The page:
"I know through my music, I would like to tear down walls and remove mental barriers that are based on the unfounded fear of truth. Create an open dialogue founded on empathy and respect. Only through acknowledgement and understanding can we move forward and grow together."
Will Boyd: Freedom, Soul, Jazz, & Sax
Multi-reed instrumentalist, composer, educator Will Boyd hails from soul sax tradition like artists Eddie Harris, David Newman, and Houston Person. Originally from Orangeburg SC by way of Queens NY, Will currently resides in Knoxville TN. He is a member of the Knoxville Jazz Orchestra and currently has 2 solo albums “Live at the Red Piano Lounge” (2018) and “Freedom Soul Jazz” (2019). Will also co-leads a group with Wife, jazz radio host, and founder of the Knoxville Women in Jazz Jam Festival Kelle Jolly. Will was playing with professional local R&B groups before he was 18. He then received more training at the music program at South Carolina State University where he received BA in Music Business and met future wife vocalist Kelle Jolly. There he played on the jazz ensemble that boasted distinguished alumni such as tenor man Houston Person, trombonist Ron Westray, and trumpeter Charlton Singleton. There he also played in the concert band and the Marching 101. Was inducted into the university’s jazz hall of fame in 1997. Will would later become a staple in the music scene in Columbia SC where he would play with mostly fusion, funk, and soul bands.
There he got opportunities to play with legends in this field including local guitarist, educator Robert Newton, drummer John Blackwell, trombonist Fred Wesley and soul singer William Bell. Through a chance encounter with saxophonist Patrick Langham would lead him to Knoxville TN. Will moved to Knoxville in early 2000s, and enrolled into the University of TN program where he would receive his Masters of Jazz Studies. During this period Will worked with many local soul, blues and jazz bands, while also studying and performing with prominent jazz educators saxophonist, author Jerry Coker, South African free jazz artist Zim Ngqawana, and pianist, composer, producer Donald Brown (Art Blakey Jazz Messengers). Since then, Will has had the opportunity to play with many artists across genres including Leslie Odom Jr, Wycliffe Gordon, Doc Severinsen, Crissy Collins, Chris Blue, Glen Jones, Jeff Coffin, Rick Simerly, Blanch McCallister- Dykes, Elise Testone, Amy Bormet, Laura Theadore, Dave Eggar, Regina Carter, Four Tops, Tommy Dorsey, and Harry James big band. He is also on recordings which include artists such as Nicholas Payton, Michael Dease, Greg Tardy, Bobby Lyle, Jonathan Scales, Eric Reed, Carmon Bradford, Chris Potter, Jeremy Pelt, Tim Green and Darryl Hall.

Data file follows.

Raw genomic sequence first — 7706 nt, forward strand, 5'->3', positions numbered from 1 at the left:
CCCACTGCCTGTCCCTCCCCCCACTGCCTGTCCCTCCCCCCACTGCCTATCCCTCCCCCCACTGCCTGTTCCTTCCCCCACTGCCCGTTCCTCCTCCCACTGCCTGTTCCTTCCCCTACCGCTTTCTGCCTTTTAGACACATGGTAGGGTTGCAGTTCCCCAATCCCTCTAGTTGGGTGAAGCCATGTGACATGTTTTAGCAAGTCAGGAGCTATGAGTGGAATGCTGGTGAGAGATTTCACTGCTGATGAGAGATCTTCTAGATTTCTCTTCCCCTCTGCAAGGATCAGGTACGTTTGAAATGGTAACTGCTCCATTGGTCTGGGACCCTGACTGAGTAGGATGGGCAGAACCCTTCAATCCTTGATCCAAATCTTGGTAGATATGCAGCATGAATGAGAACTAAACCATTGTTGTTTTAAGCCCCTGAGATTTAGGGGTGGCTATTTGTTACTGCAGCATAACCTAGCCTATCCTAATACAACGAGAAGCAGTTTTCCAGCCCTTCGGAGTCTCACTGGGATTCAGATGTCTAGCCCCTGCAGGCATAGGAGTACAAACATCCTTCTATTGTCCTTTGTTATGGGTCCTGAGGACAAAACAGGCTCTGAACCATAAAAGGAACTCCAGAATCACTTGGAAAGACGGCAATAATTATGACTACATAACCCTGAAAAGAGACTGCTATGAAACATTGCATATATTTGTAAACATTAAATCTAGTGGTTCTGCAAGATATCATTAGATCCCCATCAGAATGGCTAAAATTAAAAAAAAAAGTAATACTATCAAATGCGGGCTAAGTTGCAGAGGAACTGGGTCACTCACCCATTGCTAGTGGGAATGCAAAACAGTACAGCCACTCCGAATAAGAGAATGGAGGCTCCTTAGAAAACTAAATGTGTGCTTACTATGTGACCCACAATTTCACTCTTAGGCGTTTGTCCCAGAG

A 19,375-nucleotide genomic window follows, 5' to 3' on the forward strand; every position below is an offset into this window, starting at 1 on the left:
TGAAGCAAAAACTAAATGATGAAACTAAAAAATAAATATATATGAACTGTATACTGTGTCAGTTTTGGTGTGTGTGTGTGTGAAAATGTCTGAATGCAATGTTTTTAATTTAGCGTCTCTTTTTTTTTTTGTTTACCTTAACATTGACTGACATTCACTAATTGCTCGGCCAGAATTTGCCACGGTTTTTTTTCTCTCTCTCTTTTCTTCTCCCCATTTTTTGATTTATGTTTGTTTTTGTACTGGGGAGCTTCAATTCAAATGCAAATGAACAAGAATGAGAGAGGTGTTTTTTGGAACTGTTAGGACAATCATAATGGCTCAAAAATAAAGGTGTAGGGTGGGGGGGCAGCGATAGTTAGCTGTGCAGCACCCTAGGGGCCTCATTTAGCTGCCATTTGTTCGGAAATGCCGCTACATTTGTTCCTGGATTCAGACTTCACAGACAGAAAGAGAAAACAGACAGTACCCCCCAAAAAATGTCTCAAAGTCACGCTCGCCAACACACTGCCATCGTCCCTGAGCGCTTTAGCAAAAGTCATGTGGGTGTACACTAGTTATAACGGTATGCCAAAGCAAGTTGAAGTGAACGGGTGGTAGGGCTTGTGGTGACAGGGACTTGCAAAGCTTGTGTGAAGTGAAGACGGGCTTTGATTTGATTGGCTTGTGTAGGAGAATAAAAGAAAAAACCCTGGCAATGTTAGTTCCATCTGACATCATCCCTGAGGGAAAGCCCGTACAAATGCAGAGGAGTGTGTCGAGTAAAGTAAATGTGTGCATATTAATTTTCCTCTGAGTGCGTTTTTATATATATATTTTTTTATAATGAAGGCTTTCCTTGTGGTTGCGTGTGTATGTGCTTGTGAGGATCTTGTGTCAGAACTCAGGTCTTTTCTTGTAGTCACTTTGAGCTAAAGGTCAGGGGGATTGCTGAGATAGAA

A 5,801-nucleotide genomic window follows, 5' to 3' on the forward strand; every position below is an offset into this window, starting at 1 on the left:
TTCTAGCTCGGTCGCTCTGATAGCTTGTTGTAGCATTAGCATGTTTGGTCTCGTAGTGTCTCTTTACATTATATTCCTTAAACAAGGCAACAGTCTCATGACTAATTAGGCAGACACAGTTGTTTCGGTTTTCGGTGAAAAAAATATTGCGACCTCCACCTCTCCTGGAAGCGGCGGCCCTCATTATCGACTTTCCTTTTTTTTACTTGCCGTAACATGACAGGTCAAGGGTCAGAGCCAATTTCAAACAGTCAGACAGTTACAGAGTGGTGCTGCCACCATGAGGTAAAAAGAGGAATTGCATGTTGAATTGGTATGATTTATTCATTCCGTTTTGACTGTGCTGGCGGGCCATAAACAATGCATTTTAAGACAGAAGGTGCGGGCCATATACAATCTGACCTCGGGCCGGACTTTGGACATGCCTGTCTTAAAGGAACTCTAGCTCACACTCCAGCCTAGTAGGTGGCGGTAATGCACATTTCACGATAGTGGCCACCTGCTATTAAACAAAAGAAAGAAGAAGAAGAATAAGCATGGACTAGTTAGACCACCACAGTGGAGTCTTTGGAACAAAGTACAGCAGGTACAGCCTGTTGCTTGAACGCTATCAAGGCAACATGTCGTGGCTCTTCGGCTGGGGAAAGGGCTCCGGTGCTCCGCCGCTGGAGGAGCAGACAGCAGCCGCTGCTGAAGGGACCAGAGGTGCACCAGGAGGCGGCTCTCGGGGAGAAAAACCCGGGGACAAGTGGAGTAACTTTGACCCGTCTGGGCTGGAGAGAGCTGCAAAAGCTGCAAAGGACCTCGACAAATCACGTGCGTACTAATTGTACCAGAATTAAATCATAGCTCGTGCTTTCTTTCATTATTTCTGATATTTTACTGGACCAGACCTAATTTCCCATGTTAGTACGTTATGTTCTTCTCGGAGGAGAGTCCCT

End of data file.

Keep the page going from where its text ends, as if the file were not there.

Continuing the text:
How has the Jazz (and Afro-American music) influenced your views of the world and the journeys you’ve taken?
Jazz has directly influenced my views of the world and many journeys that I have taken. It was through performing this music that I was able to even visit different countries and experience they're various cultures firsthand. For instance, my first time on a plane ever was to play at a jazz festival in Hokkaido- Japan (Muroran Jazz Cruise). From growing up in a country town (Orangeburg South Carolina), to hanging out in Tokyo was an eye-opening experience to say the least! Going to jam sessions and being able to fit right in without even needing to know the language. I am always surprised by the level of appreciation other countries have for hip hop, the blues, gospel, funk and especially jazz music. I feel that through the arts (especially music) is such a great way of bringing us (the people of the world) together.
How do you describe your sound and music philosophy? What touched (emotionally) you from the woodwinds?
Growing up I was obsessed with great vocalists like Mahalia Jackson, Aretha Franklin, or even Frank Sinatra. I take a more vocal approach to my playing. I like the use space and not big on playing a lot of notes. I also like very soulful playing. That's why I draw from artists like Ray Charles, Hank Crawford, Eddie Harris, Les McCann. Gato Barbieri and Donny Hathaway. The woodwind I am drawn to the most is the soprano sax. It is one of the most difficult, yet sweetest of the reeds in my opinion. Ever since I heard Grover Washington Jr and Branford Marsalis on it, I was hooked.